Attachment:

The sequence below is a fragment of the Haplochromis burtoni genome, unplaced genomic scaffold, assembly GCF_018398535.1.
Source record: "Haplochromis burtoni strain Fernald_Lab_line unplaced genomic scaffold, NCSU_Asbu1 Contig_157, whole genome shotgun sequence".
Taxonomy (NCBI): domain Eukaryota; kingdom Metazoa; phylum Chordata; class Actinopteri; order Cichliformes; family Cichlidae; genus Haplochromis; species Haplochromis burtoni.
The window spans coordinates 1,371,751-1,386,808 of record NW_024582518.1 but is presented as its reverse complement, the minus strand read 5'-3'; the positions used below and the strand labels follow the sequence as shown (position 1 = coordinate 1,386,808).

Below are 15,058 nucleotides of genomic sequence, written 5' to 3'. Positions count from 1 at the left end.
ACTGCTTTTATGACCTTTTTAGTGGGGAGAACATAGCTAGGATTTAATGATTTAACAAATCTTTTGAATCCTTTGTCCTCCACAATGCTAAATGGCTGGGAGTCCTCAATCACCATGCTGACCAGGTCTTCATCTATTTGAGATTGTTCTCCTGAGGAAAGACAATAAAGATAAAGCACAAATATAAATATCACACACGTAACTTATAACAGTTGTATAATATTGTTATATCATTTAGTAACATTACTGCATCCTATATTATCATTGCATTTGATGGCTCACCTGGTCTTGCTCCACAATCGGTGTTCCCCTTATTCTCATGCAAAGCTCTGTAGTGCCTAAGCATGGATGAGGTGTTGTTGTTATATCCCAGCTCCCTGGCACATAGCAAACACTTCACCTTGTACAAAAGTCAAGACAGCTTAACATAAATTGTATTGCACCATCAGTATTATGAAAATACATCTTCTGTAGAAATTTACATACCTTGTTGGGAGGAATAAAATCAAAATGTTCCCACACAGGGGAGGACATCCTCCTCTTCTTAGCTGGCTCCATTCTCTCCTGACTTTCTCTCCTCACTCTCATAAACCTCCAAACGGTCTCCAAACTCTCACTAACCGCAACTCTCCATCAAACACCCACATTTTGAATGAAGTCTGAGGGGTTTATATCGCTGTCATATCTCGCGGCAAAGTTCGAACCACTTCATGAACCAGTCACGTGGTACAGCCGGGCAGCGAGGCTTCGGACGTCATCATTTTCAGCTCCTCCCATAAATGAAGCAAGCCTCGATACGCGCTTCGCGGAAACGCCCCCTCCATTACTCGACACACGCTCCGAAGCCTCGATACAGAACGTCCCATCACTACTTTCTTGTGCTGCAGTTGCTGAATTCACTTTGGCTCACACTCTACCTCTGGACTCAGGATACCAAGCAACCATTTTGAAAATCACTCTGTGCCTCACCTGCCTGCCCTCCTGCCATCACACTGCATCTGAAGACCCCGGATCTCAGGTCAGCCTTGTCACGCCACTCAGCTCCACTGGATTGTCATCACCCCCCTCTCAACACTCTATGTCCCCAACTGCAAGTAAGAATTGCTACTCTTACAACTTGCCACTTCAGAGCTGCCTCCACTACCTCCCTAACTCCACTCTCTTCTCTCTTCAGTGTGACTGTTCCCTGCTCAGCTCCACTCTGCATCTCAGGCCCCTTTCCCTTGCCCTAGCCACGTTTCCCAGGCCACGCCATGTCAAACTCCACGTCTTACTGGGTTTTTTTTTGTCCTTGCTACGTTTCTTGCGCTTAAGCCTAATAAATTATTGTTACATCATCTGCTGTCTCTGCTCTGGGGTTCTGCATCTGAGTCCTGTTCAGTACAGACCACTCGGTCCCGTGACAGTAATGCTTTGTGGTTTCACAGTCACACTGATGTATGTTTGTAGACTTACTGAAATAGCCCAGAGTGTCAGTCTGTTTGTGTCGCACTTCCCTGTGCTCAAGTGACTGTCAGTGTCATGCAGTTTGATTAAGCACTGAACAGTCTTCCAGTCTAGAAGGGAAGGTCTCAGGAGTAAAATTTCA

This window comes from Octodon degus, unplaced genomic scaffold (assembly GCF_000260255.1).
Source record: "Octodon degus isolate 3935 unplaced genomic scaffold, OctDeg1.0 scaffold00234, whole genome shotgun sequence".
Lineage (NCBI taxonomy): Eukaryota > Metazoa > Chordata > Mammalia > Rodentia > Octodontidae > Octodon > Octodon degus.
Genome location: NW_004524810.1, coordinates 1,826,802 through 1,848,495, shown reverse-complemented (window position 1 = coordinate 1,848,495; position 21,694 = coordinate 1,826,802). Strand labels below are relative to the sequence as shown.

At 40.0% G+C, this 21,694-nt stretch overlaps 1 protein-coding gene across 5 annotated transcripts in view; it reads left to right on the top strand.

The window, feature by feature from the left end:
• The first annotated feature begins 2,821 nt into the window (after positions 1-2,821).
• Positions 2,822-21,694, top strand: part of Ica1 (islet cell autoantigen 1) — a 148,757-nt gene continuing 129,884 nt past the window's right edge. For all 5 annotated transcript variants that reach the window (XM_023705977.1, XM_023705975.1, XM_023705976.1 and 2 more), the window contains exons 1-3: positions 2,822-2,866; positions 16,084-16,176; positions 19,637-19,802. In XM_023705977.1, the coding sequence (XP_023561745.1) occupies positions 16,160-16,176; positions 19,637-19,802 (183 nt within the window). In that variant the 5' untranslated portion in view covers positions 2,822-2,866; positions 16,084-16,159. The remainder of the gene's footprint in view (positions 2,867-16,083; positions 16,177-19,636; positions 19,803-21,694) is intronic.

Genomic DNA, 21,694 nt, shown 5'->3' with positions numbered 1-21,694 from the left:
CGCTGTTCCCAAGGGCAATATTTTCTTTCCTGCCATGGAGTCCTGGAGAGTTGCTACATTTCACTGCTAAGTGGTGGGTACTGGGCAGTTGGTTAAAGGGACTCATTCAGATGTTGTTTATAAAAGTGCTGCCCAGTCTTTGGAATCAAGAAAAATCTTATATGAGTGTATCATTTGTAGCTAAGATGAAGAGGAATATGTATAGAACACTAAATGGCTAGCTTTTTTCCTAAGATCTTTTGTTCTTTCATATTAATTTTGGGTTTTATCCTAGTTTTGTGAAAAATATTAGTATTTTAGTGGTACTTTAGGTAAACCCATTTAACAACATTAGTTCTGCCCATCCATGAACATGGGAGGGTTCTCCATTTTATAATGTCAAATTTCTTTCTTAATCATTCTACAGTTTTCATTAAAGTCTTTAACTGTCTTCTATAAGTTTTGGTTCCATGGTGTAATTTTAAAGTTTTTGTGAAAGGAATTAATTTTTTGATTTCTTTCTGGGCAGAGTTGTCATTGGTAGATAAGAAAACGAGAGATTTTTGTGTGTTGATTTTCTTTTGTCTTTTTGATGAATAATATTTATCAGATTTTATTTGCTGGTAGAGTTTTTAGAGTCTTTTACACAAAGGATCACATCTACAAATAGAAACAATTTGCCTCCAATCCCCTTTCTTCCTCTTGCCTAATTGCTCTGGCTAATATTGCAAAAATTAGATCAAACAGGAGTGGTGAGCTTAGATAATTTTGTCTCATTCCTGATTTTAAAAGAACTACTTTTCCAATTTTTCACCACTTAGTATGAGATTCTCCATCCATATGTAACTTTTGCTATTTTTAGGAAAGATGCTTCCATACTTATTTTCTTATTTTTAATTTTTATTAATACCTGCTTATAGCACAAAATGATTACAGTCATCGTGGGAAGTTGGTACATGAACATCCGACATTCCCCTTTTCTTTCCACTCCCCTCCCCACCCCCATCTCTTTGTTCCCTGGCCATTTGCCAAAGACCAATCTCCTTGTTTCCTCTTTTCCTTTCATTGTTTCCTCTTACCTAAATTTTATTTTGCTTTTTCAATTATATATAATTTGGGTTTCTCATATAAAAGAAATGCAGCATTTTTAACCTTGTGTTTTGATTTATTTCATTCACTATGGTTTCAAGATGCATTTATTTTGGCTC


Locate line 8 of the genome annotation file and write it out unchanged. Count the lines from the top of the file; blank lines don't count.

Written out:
Source record: "Octodon degus isolate 3935 unplaced genomic scaffold, OctDeg1.0 scaffold00234, whole genome shotgun sequence".